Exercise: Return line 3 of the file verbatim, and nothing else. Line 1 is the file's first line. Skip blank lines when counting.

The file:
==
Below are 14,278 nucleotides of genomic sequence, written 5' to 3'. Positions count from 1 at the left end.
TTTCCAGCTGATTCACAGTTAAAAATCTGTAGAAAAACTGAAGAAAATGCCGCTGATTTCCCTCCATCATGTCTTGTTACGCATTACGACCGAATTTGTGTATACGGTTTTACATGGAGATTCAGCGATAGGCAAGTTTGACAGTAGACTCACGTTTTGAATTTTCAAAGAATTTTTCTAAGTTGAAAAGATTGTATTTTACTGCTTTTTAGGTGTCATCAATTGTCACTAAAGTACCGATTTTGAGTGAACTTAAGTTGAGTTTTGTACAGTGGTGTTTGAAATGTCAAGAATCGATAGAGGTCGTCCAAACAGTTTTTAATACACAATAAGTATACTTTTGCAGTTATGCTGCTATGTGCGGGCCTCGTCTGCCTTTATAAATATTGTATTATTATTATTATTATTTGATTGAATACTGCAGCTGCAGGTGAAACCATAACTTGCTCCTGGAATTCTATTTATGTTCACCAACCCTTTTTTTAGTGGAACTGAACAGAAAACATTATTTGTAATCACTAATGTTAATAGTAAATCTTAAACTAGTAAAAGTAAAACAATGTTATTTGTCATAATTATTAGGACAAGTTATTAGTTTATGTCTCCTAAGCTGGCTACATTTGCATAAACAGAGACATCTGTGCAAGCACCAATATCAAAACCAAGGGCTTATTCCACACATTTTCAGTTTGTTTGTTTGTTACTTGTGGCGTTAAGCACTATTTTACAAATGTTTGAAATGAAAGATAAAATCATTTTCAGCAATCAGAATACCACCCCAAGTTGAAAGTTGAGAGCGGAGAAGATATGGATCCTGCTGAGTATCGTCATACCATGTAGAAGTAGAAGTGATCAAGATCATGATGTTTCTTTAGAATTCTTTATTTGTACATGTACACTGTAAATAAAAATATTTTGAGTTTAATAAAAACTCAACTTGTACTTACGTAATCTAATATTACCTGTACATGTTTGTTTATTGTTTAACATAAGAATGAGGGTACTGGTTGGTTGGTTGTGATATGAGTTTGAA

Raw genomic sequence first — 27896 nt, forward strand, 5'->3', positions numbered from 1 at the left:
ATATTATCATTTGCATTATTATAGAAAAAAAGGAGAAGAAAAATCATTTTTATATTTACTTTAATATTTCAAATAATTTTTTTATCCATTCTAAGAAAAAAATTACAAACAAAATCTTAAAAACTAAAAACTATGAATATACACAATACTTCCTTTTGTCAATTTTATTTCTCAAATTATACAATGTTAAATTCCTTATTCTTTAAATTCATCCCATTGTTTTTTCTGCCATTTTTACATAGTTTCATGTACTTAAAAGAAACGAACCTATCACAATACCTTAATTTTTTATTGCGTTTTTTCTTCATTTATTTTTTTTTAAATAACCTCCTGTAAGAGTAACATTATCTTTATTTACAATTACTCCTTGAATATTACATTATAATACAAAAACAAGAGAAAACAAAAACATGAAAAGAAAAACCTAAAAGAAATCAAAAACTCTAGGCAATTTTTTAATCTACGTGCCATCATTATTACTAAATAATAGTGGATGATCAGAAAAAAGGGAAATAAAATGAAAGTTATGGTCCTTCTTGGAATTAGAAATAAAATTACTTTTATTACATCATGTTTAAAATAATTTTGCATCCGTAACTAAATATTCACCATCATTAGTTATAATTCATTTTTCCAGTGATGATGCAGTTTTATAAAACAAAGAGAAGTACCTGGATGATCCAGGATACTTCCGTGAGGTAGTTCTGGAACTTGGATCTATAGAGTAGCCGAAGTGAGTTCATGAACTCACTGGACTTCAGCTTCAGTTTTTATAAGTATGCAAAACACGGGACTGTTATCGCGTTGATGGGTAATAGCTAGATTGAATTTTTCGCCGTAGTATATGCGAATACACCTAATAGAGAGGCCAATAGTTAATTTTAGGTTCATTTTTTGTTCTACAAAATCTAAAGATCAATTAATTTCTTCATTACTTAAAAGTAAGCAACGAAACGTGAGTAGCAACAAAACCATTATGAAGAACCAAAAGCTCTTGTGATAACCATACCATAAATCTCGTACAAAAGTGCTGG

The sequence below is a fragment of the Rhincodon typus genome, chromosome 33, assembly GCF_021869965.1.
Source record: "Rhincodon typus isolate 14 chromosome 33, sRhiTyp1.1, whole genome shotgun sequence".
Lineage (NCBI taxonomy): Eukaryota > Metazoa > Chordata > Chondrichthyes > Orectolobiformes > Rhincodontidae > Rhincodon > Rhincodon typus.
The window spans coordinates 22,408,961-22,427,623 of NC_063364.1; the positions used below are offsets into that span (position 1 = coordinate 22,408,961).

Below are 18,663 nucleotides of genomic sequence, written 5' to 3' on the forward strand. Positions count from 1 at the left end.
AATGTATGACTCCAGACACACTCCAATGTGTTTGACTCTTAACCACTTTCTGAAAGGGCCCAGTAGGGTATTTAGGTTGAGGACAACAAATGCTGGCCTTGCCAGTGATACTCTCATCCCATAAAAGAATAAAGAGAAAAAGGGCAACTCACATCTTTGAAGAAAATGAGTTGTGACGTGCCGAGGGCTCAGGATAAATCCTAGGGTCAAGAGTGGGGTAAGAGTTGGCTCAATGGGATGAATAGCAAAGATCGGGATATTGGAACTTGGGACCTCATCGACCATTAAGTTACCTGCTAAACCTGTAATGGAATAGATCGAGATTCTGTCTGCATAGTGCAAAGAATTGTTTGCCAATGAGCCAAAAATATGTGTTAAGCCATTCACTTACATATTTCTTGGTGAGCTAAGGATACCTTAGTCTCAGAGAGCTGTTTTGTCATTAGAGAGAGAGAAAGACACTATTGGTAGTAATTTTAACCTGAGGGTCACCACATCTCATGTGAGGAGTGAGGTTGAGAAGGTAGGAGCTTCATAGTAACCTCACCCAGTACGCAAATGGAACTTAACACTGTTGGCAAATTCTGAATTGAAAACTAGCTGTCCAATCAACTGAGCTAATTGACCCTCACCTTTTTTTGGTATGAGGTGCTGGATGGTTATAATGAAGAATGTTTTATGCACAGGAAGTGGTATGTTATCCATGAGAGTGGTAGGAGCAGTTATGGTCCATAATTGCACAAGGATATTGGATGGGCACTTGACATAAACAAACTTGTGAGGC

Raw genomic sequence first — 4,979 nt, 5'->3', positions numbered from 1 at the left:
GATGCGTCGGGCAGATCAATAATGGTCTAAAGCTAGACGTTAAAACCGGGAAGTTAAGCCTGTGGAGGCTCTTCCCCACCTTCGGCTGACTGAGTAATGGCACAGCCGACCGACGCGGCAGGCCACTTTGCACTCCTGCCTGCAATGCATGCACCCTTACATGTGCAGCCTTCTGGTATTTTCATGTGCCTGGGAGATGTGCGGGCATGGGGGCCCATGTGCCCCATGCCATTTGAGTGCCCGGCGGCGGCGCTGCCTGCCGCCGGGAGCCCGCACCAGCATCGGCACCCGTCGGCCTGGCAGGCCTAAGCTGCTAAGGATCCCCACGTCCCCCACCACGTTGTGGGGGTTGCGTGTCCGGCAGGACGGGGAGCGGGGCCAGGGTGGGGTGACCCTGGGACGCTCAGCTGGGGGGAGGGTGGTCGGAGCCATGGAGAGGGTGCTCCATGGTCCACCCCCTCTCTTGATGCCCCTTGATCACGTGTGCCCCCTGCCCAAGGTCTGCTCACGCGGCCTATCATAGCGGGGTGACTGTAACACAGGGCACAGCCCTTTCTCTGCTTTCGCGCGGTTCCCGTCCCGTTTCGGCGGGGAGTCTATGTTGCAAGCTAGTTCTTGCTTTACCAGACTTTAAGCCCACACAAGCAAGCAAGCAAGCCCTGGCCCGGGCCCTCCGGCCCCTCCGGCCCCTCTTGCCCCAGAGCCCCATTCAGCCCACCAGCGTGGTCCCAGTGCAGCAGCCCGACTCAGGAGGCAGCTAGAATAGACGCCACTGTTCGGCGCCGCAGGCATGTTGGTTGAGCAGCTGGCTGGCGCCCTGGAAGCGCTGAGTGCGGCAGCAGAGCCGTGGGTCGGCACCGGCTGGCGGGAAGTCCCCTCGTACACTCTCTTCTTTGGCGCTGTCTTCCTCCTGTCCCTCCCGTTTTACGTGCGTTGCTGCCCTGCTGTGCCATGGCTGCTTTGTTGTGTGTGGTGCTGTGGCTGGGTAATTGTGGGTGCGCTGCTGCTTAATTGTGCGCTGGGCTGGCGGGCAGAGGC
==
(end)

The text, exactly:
Raw genomic sequence first — 27896 nt, forward strand, 5'->3', positions numbered from 1 at the left: